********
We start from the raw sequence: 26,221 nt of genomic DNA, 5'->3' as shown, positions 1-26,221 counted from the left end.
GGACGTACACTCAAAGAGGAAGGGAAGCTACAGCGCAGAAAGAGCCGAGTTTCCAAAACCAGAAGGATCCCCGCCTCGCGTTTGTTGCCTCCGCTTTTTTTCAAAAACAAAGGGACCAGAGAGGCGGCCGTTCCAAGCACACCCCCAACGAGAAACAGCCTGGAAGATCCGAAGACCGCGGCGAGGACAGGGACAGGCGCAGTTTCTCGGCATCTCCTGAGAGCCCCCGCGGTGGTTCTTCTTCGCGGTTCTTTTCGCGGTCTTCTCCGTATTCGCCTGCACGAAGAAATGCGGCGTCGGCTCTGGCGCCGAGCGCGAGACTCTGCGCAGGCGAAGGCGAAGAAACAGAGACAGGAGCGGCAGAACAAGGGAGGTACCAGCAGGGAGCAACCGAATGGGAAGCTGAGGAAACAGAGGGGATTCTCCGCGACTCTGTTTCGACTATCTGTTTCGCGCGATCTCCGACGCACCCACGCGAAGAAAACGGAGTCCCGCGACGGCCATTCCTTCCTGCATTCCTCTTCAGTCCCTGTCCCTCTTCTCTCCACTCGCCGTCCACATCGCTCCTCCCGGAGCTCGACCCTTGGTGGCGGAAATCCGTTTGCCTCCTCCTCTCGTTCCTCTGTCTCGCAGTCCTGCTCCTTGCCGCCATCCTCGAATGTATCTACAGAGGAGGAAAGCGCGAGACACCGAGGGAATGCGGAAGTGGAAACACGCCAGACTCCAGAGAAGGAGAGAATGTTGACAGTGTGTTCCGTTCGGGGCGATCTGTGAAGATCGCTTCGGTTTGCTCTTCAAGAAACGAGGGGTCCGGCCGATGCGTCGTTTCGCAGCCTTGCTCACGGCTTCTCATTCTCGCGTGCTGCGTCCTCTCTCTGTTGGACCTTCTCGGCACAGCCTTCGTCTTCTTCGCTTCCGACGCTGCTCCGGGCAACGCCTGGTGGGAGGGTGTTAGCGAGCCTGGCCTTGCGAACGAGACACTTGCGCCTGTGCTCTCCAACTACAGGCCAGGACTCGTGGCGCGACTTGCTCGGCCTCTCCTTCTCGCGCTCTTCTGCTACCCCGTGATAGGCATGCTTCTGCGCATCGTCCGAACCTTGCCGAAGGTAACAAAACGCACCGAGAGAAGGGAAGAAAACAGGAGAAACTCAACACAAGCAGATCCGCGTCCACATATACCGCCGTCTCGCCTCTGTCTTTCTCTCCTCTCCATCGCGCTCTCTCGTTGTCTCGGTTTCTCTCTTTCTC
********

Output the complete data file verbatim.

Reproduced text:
We start from the raw sequence: 26,221 nt of genomic DNA, 5'->3' as shown, positions 1-26,221 counted from the left end.
GGACGTACACTCAAAGAGGAAGGGAAGCTACAGCGCAGAAAGAGCCGAGTTTCCAAAACCAGAAGGATCCCCGCCTCGCGTTTGTTGCCTCCGCTTTTTTTCAAAAACAAAGGGACCAGAGAGGCGGCCGTTCCAAGCACACCCCCAACGAGAAACAGCCTGGAAGATCCGAAGACCGCGGCGAGGACAGGGACAGGCGCAGTTTCTCGGCATCTCCTGAGAGCCCCCGCGGTGGTTCTTCTTCGCGGTTCTTTTCGCGGTCTTCTCCGTATTCGCCTGCACGAAGAAATGCGGCGTCGGCTCTGGCGCCGAGCGCGAGACTCTGCGCAGGCGAAGGCGAAGAAACAGAGACAGGAGCGGCAGAACAAGGGAGGTACCAGCAGGGAGCAACCGAATGGGAAGCTGAGGAAACAGAGGGGATTCTCCGCGACTCTGTTTCGACTATCTGTTTCGCGCGATCTCCGACGCACCCACGCGAAGAAAACGGAGTCCCGCGACGGCCATTCCTTCCTGCATTCCTCTTCAGTCCCTGTCCCTCTTCTCTCCACTCGCCGTCCACATCGCTCCTCCCGGAGCTCGACCCTTGGTGGCGGAAATCCGTTTGCCTCCTCCTCTCGTTCCTCTGTCTCGCAGTCCTGCTCCTTGCCGCCATCCTCGAATGTATCTACAGAGGAGGAAAGCGCGAGACACCGAGGGAATGCGGAAGTGGAAACACGCCAGACTCCAGAGAAGGAGAGAATGTTGACAGTGTGTTCCGTTCGGGGCGATCTGTGAAGATCGCTTCGGTTTGCTCTTCAAGAAACGAGGGGTCCGGCCGATGCGTCGTTTCGCAGCCTTGCTCACGGCTTCTCATTCTCGCGTGCTGCGTCCTCTCTCTGTTGGACCTTCTCGGCACAGCCTTCGTCTTCTTCGCTTCCGACGCTGCTCCGGGCAACGCCTGGTGGGAGGGTGTTAGCGAGCCTGGCCTTGCGAACGAGACACTTGCGCCTGTGCTCTCCAACTACAGGCCAGGACTCGTGGCGCGACTTGCTCGGCCTCTCCTTCTCGCGCTCTTCTGCTACCCCGTGATAGGCATGCTTCTGCGCATCGTCCGAACCTTGCCGAAGGTAACAAAACGCACCGAGAGAAGGGAAGAAAACAGGAGAAACTCAACACAAGCAGATCCGCGTCCACATATACCGCCGTCTCGCCTCTGTCTTTCTCTCCTCTCCATCGCGCTCTCTCGTTGTCTCGGTTTCTCTCTTTCTC